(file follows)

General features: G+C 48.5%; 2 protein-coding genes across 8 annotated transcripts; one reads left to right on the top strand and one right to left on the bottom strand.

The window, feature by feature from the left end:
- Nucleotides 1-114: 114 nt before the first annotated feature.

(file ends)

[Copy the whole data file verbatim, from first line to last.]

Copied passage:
General features: G+C 48.5%; 2 protein-coding genes across 8 annotated transcripts; one reads left to right on the top strand and one right to left on the bottom strand.

The window, feature by feature from the left end:
- Nucleotides 1-114: 114 nt before the first annotated feature.